Spoleto Festival USA Announces 30th Anniversary Season
Lovers of opera and chamber music ought to browse the website of the Spoleto Festival USA to plan trips to Charleston, SC, for the 30th anniversary season and to secure the tickets for events that are certain to sell out quickly.
This year, only two operas will staged. The new production is Charles Gounod’s Roméo et Juliette, which will be directed by the French team of Jean-Philippe Clarac and Olivier Deloeuil, recently appointed co-Artistic Directors of L’Opéra Français de New York. Tommaso Placidi will conduct members of the Spoleto Festival Orchestra. Soprano Nicole Cabell, 2005 winner of the prestigious BBC Cardiff Singer of the World competition, will sing the role of Juliette opposite tenor Frédéric Antoun as Roméo. Tenor Victor Ryan Robertson will sing Tybalt and baritone Kevin Greenlaw, Mercutio. Baritone Stephen Gaertner will appear as Paris, bass Rosendo Flores, Frère Laurent, and bass Malcolm Smith, the Duc de Verone. Singers returning to the Festival include mezzo-soprano Jane Shaulis as Gertrude and soprano Patricia Risley as Stephano. The sets and costumes will be designed by Carol Bailey, whose work has included numerous productions for the New York City Opera, Glimmerglass Opera, and Royal Danish Opera. Performances will take place in the Gaillard Municipal Auditorium. This opera abounds with fine arias, duets, and comic scenes and features a spectacular street fight between the rival houses.
Last year’s controversial staging of Mozart’s Don Giovanni by Günter Krämer’s sold out shortly after it was announced. The opera is popular, but a contributing factor was the wholesale gutting of the Memminger Auditorium (the festival’s finest venue, acoustically), which led to a drastic reduction of seating. A narrow range of racked seating on three sides surrounds a 7,500-square-foot space that presents a rolling landscape with life-sized cherry trees, a waterfall across a huge sculpture of a head, and a wading pool. Brash displays of sexuality and humor and temporal ambiguity caused lively debates. (For example, instead of referring to a “black book” during the “Catalog Aria,” Leporello opens a steamer trunk of alleged pornographic photos; and at Don Giovanni’s dinner, in the last act, a large bucket of Colonel Sanders’ fried chicken was wolfed down with gusto.) While Krämer’s production, being revived in Memminger, would not be a good first choice for novices, it will be fascinating for those who have seen many standard productions.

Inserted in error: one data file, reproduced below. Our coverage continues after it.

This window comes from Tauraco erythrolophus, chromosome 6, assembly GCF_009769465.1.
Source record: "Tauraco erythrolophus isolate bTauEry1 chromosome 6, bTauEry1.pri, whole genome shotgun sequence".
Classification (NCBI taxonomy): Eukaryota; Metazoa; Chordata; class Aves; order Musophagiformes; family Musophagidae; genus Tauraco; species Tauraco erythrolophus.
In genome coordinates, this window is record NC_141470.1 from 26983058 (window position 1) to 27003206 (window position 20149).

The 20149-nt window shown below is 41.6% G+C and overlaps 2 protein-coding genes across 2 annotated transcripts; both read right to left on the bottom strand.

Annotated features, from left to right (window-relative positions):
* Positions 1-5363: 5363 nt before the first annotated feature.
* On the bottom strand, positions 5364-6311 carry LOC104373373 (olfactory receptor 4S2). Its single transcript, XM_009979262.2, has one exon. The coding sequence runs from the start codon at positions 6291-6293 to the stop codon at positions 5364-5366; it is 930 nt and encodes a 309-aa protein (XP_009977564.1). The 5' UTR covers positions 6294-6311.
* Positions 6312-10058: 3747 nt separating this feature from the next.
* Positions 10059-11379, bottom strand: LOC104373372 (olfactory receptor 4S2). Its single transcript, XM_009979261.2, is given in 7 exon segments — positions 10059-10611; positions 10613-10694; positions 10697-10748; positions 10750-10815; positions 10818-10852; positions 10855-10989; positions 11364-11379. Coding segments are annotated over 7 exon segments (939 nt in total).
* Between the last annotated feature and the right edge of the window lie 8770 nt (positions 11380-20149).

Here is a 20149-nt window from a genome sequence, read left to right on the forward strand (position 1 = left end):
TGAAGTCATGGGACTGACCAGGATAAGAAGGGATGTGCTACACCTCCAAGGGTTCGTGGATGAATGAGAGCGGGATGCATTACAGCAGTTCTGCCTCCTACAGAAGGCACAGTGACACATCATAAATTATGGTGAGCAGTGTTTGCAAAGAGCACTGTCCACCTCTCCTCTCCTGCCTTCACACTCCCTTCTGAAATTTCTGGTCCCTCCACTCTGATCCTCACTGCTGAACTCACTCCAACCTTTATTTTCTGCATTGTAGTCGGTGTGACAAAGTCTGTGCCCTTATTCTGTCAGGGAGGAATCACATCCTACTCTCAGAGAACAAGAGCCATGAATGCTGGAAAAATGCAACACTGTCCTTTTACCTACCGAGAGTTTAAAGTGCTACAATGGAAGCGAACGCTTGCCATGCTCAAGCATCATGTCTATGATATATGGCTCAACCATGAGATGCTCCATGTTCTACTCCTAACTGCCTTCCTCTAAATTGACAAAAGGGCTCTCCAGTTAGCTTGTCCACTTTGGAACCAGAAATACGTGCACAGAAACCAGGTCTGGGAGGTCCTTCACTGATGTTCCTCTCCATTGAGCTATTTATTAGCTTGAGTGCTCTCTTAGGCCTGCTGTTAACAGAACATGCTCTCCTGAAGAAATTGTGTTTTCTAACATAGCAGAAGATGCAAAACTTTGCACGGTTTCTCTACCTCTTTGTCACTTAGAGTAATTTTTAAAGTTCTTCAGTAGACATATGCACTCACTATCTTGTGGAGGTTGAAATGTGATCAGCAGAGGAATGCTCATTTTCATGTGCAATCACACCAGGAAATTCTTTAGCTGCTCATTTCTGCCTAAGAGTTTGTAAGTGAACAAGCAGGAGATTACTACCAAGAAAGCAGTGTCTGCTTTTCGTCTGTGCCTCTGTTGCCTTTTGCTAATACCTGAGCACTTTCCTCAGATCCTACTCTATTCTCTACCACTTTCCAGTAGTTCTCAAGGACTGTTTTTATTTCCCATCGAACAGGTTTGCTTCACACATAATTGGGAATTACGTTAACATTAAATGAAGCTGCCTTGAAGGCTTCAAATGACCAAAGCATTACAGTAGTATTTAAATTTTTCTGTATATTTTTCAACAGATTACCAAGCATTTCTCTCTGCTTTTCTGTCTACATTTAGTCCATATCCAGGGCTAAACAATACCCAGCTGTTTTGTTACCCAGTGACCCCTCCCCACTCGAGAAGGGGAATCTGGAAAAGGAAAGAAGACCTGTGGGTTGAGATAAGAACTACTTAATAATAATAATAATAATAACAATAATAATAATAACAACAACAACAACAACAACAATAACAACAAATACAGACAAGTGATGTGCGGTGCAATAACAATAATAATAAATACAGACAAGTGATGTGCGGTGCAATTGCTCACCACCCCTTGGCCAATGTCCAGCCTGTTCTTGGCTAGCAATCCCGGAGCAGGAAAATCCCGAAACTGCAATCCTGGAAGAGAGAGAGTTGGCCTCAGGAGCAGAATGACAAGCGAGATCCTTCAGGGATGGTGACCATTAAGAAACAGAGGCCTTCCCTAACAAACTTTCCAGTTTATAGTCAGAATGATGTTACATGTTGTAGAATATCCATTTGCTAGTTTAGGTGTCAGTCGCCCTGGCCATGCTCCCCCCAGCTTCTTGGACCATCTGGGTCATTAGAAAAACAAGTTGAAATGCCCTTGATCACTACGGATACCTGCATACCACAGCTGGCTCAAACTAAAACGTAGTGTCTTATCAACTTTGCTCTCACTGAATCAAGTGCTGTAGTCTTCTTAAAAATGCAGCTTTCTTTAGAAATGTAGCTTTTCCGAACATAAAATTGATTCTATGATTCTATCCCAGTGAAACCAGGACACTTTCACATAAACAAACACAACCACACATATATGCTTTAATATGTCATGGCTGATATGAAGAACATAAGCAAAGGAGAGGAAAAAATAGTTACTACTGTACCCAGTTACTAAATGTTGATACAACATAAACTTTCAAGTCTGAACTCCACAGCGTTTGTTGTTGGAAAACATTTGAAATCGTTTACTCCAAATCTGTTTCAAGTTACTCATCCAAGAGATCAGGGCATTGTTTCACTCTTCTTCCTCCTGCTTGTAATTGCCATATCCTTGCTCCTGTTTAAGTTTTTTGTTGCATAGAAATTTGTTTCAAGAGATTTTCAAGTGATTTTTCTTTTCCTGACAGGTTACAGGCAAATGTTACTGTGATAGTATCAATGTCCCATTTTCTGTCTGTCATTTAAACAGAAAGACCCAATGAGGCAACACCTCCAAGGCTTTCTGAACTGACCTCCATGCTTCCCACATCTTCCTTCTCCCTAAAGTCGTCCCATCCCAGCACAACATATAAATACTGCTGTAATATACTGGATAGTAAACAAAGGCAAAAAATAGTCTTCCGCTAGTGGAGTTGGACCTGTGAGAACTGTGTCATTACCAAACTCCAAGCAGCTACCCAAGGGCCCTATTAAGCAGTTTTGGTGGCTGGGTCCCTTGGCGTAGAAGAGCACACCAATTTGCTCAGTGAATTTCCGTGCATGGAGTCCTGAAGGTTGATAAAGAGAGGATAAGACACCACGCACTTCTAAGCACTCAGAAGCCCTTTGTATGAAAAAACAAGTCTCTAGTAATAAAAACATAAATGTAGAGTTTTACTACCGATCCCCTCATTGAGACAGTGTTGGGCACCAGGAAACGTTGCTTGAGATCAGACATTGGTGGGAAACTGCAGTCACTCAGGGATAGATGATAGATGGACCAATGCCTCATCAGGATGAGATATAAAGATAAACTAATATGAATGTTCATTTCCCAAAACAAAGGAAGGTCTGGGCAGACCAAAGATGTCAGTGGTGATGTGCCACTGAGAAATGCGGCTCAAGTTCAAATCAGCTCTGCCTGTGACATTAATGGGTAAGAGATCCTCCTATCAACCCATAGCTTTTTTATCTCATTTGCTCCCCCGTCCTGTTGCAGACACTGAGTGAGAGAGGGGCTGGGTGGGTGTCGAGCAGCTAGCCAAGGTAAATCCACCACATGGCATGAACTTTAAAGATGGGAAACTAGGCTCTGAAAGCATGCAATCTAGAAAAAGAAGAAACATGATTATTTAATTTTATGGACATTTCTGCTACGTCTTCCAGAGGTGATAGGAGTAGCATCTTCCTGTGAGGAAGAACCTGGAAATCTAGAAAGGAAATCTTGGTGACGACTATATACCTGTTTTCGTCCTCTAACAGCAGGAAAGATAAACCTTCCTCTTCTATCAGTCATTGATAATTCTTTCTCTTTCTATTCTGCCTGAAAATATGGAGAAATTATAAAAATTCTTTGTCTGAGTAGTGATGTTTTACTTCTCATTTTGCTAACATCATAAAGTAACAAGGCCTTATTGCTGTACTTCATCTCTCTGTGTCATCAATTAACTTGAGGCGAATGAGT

There was no disagreement about the high musical standards of the vivacious cast of singers or of the members of the Spoleto Festival USA orchestra under the deft baton of Festival Director Emmanuel Villaume. All of these forces will reprise their roles in this season’s limited engagement. Baritone Nmon Ford will reprise the uncompromising rake, Don Giovanni, fully conveying the darkest corners of his character. With a voice strongly contrasting Ford’s, bass-baritone Brian Banion will make a fine Leporello. Singing the brutally raped Donna Anna will be soprano Joana Gedmintaite, and the hapless enabler, Donna Elvira, will be portrayed by soprano Ellie Dehn. The solidly-focused voice and frisky stage presence of soprano Monica Yunus will be welcome in the role of Zerlina. Baritone Keith Phares’ quick wits and physical strength will make the role of her fiancé, Masetto, more interesting than usual. As the cautious Don Ottavio, tenor Mark Thomsen will sing with more virility than is often displayed, making for less of a “God help us” in that thankless role.